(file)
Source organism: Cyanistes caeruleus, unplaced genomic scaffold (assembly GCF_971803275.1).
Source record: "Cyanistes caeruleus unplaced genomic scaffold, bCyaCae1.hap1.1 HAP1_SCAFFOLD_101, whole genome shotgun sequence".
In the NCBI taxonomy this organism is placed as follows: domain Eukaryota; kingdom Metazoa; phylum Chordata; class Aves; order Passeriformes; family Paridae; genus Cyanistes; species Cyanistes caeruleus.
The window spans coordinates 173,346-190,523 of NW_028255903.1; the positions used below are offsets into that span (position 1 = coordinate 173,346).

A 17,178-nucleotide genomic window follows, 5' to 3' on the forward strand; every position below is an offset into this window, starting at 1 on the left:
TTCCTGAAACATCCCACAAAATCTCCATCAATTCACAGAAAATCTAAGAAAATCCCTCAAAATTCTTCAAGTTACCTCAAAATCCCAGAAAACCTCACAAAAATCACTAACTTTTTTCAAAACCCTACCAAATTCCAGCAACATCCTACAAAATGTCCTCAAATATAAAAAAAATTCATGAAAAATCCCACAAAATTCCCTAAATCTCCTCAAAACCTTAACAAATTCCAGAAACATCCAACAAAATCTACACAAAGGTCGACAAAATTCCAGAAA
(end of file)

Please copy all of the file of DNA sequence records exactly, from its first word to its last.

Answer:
Source organism: Cyanistes caeruleus, unplaced genomic scaffold (assembly GCF_971803275.1).
Source record: "Cyanistes caeruleus unplaced genomic scaffold, bCyaCae1.hap1.1 HAP1_SCAFFOLD_101, whole genome shotgun sequence".
In the NCBI taxonomy this organism is placed as follows: domain Eukaryota; kingdom Metazoa; phylum Chordata; class Aves; order Passeriformes; family Paridae; genus Cyanistes; species Cyanistes caeruleus.
The window spans coordinates 173,346-190,523 of NW_028255903.1; the positions used below are offsets into that span (position 1 = coordinate 173,346).

A 17,178-nucleotide genomic window follows, 5' to 3' on the forward strand; every position below is an offset into this window, starting at 1 on the left:
TTCCTGAAACATCCCACAAAATCTCCATCAATTCACAGAAAATCTAAGAAAATCCCTCAAAATTCTTCAAGTTACCTCAAAATCCCAGAAAACCTCACAAAAATCACTAACTTTTTTCAAAACCCTACCAAATTCCAGCAACATCCTACAAAATGTCCTCAAATATAAAAAAAATTCATGAAAAATCCCACAAAATTCCCTAAATCTCCTCAAAACCTTAACAAATTCCAGAAACATCCAACAAAATCTACACAAAGGTCGACAAAATTCCAGAAA